Lee_S New Member

    I do believe he thought he was being prudent in not paying for 2 weeks of insurance... and I'm sure it's expensive, but I don't think he realizes the gamble he took... even if he had to pay $200 for 2 weeks, it's better than the risk of getting pulled over and being cited for no insurance (in Washington, the fine is $550), or getting in an accident and losing up to $100k that he doesn't have.

    I gave him the car last week, trusting that he already had it insured (I had talked to him about this about a week earlier, and he said he'd do it). We knew he was planning this 2-week trip (in Michigan, so he would be flying there)

    Last night he came to our house and parked the Prius in our driveway, and I took him to the airport.
    (Sorry about the confusion).

    and yes, he did willfully disobey me, by telling me he'd get insurance and not doing so.
    and yes, I agree there needs to be some consequences for ignoring what I told him.

    so now I'm trying to decide what the consequences will be, and I'm planning to call or send him a text message to let him know, so he won't be blindsided when he comes back.

    Thanks "Albatross" for your input.
     
  10. Lee_S

    Lee_S New Member

    you're right, Lil... It's registered in his name, and I can't, legally, take it back unless he agrees to put it back in my name. What I was planning to do is park our other car in back of the Prius so he can't get out... then demand he give me the keys (I'll have to figure out what to do from there).
    I like your idea of telling him that if I see it move without proof of insurance, I'll immediately call the police.
     
  11. Kathy813

    Kathy813 Well-Known Member Staff Member

    Actually, compared to most of our kids, your son sounds very high functioning. He was successful in school and maintained a good GPA. Driving without insurance for two weeks sounds more like a stupid 19-year-old thing to do.

    Could you compromise? Take away the keys until after your son has found a job and saved up enough money for the insurance?

    I also don't think I would text him about this. I would let him enjoy his camping trip and have a sit down discussion when he returns.

    Obviously we have a lot of different opinions on this. Take what you can use and leave the rest.

    ~Kathy
     
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  12. Kathy813

    Kathy813 Well-Known Member Staff Member

    I guess we should know more about the relationship. Has he been argumentative in the past? Would he give you the keys? Are you paying his school expenses?
     
  13. Lee_S

    Lee_S New Member

    Hi Kathy, and thanks for your post... He has been argumentative in the past, but he does cooperate when I make a demand... I'm confident he will give me the keys and title... and yes, I am paying his school expenses, which I'm ok with because he's taking college seriously...by the way, I noticed that you & your husband are math teachers... I had the same goal when I went to college.. but I failed student teaching due to lack of discipline in the classroom.. oh well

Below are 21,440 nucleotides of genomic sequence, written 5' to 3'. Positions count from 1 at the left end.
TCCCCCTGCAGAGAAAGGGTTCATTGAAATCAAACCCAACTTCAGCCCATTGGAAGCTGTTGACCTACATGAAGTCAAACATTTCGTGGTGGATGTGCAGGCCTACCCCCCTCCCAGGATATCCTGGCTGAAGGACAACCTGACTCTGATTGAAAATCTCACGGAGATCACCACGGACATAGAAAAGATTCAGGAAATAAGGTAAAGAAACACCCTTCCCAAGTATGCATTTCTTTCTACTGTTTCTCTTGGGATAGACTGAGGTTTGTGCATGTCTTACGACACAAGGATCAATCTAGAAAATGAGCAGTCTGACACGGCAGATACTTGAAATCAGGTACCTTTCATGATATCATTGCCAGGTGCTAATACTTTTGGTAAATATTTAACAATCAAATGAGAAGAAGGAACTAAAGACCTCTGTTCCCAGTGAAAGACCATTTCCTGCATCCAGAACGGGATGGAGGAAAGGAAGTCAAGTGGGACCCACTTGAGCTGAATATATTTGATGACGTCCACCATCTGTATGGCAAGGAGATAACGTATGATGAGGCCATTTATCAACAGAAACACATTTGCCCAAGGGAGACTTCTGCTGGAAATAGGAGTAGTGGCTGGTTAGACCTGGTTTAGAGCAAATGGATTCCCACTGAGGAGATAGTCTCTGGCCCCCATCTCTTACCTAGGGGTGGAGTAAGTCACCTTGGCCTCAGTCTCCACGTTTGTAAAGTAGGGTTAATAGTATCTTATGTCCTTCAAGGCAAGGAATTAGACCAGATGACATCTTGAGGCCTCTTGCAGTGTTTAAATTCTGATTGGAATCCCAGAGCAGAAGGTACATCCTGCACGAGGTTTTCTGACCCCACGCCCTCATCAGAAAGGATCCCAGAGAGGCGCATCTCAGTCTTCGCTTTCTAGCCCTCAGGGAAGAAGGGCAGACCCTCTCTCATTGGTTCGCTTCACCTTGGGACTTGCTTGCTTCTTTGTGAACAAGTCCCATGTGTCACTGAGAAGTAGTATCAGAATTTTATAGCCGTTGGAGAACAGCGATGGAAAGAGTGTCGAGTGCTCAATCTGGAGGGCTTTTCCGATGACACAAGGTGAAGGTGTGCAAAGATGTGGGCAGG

14. PatriotsGirl

    PatriotsGirl Well-Known Member

    Sorry, but I agree with Kathy here. He doesn't sound like a bad kid - sounds like a typical teenage thing to do. Most teenagers don't think about the consequences of driving without it. It IS crazy expensive. I put my daughter on our insurance because she had a hard time finding insurance on her own. It added a hundred bucks to our insurance and I bumped up the coverage.

    BUT I also agree that if I could turn back time, I wouldn't have given my daughter anything and would have made her work for it. Giving her things always backfired. Always. Now that she is clean and sober, she does not want handouts from anyone - she enjoys working for things and feeling that satisfaction. But my child was a very different child growing up.
     
  15. Albatross

    Albatross Well-Known Member

    I agree with Kathy and PatriotsGirl. I wouldn't disrupt his camping trip. It sounds like a typical 19-year-old thing to do to me.

    I don't know your son. With my daughter, the fact that she knew she had betrayed my trust was enough to devastate her. A stern talk when she got back from the camping trip would be more than enough consequence. My son couldn't possibly care less about my trust, so the consequences would have to be a lot more severe. I guess I would keep the consequences in line with what he needs to make sure disregarding your directives doesn't happen again.

    And gosh, Lee, thanks! I think we have all enjoyed discussing "normal" 19-year-old dumb things for a change!
     
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  16. Lee_S

    Lee_S New Member

    Thanks for all your advice... I noticed the next day there was a dent in the passenger's door..
    I picked him up at the airport, and on the way back, I first asked how the dent got there (he was backing up, and one of his buddies opened the door while it was still moving and it hit a post... at least he was honest about that).
    I told him I was taking the car back, he gave me the keys and apologized, and I told him we'd revisit this when his 2nd year is done... same conditions....
    and if he does it right, he'll get the car... with the dent in the door.
     
  17. Lil

    Lil Well-Known Member

    I hope you realize what a great kid you've got. Mine would have had a tantrum that would make the earth tremble! :overreactsmiley: I'm glad you and he worked it out.
     
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  18. Childofmine

    Childofmine trying to do this thing one day at a time Staff Member

    Lee_S...it sounds like you and he have solved this problem.

    We're here for you, and we are all thinking and hoping that his issues are just the normal bumps in the road of young boys turning into young men. Your son sounds like my older son, who is now 29 and doing great! He was always a great young man with the normal bumps and turns.

    You'll know very clearly if it starts to be something different, and we'll be here for you then too.

    So glad it is working out...
     
  19. SomewhereOutThere

    SomewhereOutThere Well-Known Member

    He sounds very much like a typical teenager with a good heart and remorse.
    I don't buy things for my kids though...I think they respect them more if they work for them, even if they are headed in the right direction.
    Good luck!!!